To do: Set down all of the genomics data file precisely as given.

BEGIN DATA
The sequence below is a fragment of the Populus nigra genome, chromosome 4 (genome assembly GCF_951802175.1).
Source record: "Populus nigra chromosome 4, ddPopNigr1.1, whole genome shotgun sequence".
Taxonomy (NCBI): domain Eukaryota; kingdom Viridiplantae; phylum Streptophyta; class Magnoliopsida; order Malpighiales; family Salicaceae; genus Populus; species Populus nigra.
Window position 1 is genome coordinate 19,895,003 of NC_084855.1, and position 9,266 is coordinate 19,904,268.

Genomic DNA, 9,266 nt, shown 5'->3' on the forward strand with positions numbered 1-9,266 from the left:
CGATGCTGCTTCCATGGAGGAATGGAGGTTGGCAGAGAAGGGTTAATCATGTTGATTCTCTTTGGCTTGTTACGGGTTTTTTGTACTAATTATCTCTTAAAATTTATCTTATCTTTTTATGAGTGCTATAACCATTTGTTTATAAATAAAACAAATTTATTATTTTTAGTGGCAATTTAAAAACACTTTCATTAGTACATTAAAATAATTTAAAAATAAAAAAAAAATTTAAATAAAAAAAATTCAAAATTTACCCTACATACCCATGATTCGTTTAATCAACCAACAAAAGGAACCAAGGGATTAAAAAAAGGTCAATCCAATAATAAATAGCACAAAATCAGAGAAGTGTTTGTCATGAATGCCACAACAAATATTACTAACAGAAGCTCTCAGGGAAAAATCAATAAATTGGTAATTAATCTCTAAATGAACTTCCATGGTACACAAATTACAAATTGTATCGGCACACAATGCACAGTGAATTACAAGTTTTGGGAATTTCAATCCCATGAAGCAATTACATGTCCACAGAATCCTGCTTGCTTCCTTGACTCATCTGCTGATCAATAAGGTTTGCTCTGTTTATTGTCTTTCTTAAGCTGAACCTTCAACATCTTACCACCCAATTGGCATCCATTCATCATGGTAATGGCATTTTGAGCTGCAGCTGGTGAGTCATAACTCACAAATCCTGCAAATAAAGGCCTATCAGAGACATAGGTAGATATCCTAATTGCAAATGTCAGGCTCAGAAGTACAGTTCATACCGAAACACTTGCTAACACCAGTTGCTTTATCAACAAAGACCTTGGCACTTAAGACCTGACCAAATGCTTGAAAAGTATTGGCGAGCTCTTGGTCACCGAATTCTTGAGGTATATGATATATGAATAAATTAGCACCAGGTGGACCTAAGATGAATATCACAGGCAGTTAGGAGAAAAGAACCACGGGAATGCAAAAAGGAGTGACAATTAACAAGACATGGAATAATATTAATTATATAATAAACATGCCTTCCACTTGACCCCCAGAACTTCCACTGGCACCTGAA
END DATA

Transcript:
The sequence below is a fragment of the Populus nigra genome, chromosome 4 (genome assembly GCF_951802175.1).
Source record: "Populus nigra chromosome 4, ddPopNigr1.1, whole genome shotgun sequence".
Taxonomy (NCBI): domain Eukaryota; kingdom Viridiplantae; phylum Streptophyta; class Magnoliopsida; order Malpighiales; family Salicaceae; genus Populus; species Populus nigra.
Window position 1 is genome coordinate 19,895,003 of NC_084855.1, and position 9,266 is coordinate 19,904,268.

Genomic DNA, 9,266 nt, shown 5'->3' on the forward strand with positions numbered 1-9,266 from the left:
CGATGCTGCTTCCATGGAGGAATGGAGGTTGGCAGAGAAGGGTTAATCATGTTGATTCTCTTTGGCTTGTTACGGGTTTTTTGTACTAATTATCTCTTAAAATTTATCTTATCTTTTTATGAGTGCTATAACCATTTGTTTATAAATAAAACAAATTTATTATTTTTAGTGGCAATTTAAAAACACTTTCATTAGTACATTAAAATAATTTAAAAATAAAAAAAAAATTTAAATAAAAAAAATTCAAAATTTACCCTACATACCCATGATTCGTTTAATCAACCAACAAAAGGAACCAAGGGATTAAAAAAAGGTCAATCCAATAATAAATAGCACAAAATCAGAGAAGTGTTTGTCATGAATGCCACAACAAATATTACTAACAGAAGCTCTCAGGGAAAAATCAATAAATTGGTAATTAATCTCTAAATGAACTTCCATGGTACACAAATTACAAATTGTATCGGCACACAATGCACAGTGAATTACAAGTTTTGGGAATTTCAATCCCATGAAGCAATTACATGTCCACAGAATCCTGCTTGCTTCCTTGACTCATCTGCTGATCAATAAGGTTTGCTCTGTTTATTGTCTTTCTTAAGCTGAACCTTCAACATCTTACCACCCAATTGGCATCCATTCATCATGGTAATGGCATTTTGAGCTGCAGCTGGTGAGTCATAACTCACAAATCCTGCAAATAAAGGCCTATCAGAGACATAGGTAGATATCCTAATTGCAAATGTCAGGCTCAGAAGTACAGTTCATACCGAAACACTTGCTAACACCAGTTGCTTTATCAACAAAGACCTTGGCACTTAAGACCTGACCAAATGCTTGAAAAGTATTGGCGAGCTCTTGGTCACCGAATTCTTGAGGTATATGATATATGAATAAATTAGCACCAGGTGGACCTAAGATGAATATCACAGGCAGTTAGGAGAAAAGAACCACGGGAATGCAAAAAGGAGTGACAATTAACAAGACATGGAATAATATTAATTATATAATAAACATGCCTTCCACTTGACCCCCAGAACTTCCACTGGCACCTGAA